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τῶν καλῶν κτλ. καλῶν is of course ironical. For the sense cf. 598 D, 602 B, 607 A, Theaet. 152 E οἱ <*>κροι τῆς ποιήσεως ἑκατέρας, κωμῳδίας μὲν Ἐπίχαρμος, τραγῳδίας δὲ Ὅμηρος and ib. 153 A, with Arist. Poet. 4. 1448^{b} 35 ff., 5. 1449^{b} 16 ff. It will be remembered that Aeschylus called his dramas τεμάχη τῶν Ὁμήρου μεγάλων δείπνων (Athen. VIII 347 E). Herwerden, quite without reason, so far as I can see, brackets τῶν τραγικῶν. It is unkind of Aristotle to purloin this sentiment in order to introduce his attack on Plato's theory of Ideas in Eth. Nic. I 4. 1096^{a} 11 ff., and Plato might well complain, in the words of Aeschylus, τάδ᾽ οὐχ ὑπ᾽ ἄλλων, ἀλλὰ τοῖς αὑτῶν πτεροῖς. To read ἁνήρ for ἀνήρ, as has been proposed, would make a general statement particular, and spoil the antithesis between ἀνήρ and ἀληθείας. The reference in λέγω is to ῥητέον in line 11 above: cf. VII 541 B.

μίμησιν κτλ. In III 392 C ff., μίμησις, in its application to Poetry, was regarded primarily as a form of style or λέζις, viz. the imitative or dramatic )( the narrative, and in this sense it included tragedy, comedy, and the strictly dramatic parts of epic and other poetry (394 C). But even in Book III μίμησις and its cognate notions have sometimes a wider application (e.g. 401 B—402 C). The following discussion tries to define the essential meaning of μίμησις in general by its relation to the Theory of Ideas. It should be noted that Poetry and Art were admitted to be μιμήσεις in Plato's day: cf. Laws 668 B τοῦτό γε πᾶς ἂν ὁμολογοῖ περὶ τῆς μουσικῆς, ὅτι πάντα τὰ περὶ αὐτήν ἐστι ποιήματα μίμησίς τε καὶ ἀπεικασία, with Xen. Mem. III 10. 1—8, Plato Crat. 424 D, 430 B (τὰ ζῳγραφήματαμιμήματαπραγμάτων τινῶν, 434 A, Soph. 266 D), Prot. 312 D, Critias 107 B et al. See also on III 392 C and cf. Stählin Poesie in d. plat. Phil. p. 25. On the contrast between Plato's view of Imitation in Book X and that of Aristotle in his Poetics, see Butcher Theory of Poetry^{2} etc. pp. 115—152. Walter has justly remarked (Gesch. d. Aesthetik im Altertum p. 442) that μίμησις, with its question-begging connotation, was in many ways an unfortunate word by which to describe the essence of Art, though in view of what Aristotle made of it, I should not go so far as to say that ‘Imitation is an unproductive principle, and dries up aesthetic life’ (ib.). If Poetry, and not Painting and Statuary, had determined the Greek view of Art, we should probably hear more of Creation (ποίησις), and less of Imitation, in ancient discussions on aesthetics; and it is difficult not to regret that Plato did not select a new and more fruitful point of view. See also on 598 A, B.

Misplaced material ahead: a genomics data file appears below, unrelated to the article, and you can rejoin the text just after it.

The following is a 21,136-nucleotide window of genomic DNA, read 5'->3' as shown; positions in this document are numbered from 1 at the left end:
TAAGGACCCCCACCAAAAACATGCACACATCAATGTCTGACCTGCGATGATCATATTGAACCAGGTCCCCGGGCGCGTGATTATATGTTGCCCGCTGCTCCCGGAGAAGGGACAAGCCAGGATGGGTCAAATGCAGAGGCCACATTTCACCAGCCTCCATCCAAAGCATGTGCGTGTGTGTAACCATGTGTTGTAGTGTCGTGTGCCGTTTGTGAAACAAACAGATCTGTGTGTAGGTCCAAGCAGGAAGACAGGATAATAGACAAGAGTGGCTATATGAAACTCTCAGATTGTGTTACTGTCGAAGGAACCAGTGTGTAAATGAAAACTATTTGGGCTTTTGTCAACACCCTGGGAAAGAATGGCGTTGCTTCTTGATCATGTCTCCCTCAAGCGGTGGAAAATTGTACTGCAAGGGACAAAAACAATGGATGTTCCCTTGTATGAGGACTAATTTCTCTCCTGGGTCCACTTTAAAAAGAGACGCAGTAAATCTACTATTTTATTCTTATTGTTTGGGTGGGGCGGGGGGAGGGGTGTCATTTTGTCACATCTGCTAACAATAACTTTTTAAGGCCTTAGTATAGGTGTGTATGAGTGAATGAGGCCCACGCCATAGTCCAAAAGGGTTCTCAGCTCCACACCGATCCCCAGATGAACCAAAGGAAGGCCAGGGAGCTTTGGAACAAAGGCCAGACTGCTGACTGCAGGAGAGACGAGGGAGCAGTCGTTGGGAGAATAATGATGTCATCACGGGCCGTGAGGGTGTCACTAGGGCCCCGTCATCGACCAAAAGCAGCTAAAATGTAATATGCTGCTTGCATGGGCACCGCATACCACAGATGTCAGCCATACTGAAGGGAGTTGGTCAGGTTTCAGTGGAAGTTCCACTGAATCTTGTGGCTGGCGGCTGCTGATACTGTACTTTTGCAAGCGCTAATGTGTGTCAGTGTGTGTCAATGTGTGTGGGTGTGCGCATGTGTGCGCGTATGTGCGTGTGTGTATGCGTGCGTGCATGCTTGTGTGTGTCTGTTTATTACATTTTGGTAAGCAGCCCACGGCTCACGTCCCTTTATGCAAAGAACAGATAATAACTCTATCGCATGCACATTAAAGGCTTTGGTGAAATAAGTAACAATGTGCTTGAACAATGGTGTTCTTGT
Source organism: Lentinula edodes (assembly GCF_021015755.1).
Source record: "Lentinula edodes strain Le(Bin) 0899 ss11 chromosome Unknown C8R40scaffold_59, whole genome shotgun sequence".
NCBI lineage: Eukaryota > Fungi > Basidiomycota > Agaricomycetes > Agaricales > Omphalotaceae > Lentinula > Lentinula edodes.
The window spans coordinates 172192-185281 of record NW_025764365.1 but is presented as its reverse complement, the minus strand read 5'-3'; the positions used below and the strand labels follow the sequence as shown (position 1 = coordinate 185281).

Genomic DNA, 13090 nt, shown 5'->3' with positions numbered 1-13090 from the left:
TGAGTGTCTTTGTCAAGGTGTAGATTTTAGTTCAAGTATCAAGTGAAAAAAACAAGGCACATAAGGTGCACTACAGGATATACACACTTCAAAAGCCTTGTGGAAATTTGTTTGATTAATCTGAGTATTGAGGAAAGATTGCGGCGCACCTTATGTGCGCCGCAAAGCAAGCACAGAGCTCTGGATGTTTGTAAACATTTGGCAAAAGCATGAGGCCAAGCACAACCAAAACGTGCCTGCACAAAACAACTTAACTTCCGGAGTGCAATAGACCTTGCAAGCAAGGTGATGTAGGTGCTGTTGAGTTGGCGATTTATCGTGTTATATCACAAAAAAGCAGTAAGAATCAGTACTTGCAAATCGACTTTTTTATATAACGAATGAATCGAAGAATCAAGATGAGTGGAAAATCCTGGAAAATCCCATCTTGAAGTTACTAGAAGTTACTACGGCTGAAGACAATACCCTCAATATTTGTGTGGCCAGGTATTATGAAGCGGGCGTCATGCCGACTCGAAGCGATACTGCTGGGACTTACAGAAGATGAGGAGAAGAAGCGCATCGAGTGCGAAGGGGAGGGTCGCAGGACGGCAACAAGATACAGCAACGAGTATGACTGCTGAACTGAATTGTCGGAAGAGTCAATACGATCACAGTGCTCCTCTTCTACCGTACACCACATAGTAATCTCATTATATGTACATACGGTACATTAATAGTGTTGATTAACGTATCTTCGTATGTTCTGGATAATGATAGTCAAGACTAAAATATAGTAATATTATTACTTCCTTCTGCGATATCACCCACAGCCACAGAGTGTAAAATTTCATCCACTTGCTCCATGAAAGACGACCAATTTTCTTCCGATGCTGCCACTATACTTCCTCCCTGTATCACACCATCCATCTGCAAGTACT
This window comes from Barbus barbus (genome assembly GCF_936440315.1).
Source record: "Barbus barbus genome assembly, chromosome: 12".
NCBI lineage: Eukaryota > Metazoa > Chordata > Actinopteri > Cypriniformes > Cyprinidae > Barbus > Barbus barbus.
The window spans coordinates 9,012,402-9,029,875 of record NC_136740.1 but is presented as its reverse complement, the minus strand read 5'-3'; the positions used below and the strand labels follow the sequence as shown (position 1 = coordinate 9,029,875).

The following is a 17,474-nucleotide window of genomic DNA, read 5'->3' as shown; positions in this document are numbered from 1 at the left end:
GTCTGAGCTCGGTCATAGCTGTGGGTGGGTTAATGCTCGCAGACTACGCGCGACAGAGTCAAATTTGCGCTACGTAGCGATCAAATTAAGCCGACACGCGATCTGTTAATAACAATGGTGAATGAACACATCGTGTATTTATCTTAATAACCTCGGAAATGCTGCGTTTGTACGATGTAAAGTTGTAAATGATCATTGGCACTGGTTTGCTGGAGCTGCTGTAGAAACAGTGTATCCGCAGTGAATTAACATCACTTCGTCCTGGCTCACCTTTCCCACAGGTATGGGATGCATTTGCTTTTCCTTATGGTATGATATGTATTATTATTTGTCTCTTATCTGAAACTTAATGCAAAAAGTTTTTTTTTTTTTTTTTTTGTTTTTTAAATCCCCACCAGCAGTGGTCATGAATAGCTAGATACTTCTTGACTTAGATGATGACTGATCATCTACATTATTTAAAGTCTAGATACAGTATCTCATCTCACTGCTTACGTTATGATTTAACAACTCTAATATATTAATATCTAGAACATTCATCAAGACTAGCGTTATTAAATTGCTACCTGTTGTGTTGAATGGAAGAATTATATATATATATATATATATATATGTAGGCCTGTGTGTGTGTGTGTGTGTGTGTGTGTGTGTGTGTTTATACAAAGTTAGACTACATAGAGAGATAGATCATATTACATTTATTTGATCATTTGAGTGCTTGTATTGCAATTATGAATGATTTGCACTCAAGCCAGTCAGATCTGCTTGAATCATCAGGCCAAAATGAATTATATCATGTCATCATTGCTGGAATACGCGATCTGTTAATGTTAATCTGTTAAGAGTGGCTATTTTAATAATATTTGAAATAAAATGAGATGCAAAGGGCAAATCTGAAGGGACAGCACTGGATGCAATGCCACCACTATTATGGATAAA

ἐπεὶ πολλὰ κτλ. is neither arrogant nor rude, if we realise the situation: see on VII 532 E f.

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  • Commentary references from this page (5):
    • Plato, Cratylus, 424d
    • Plato, Sophist, 266d
    • Plato, Theaetetus, 152e
    • Plato, Protagoras, 312d
    • Xenophon, Memorabilia, 3.10.1
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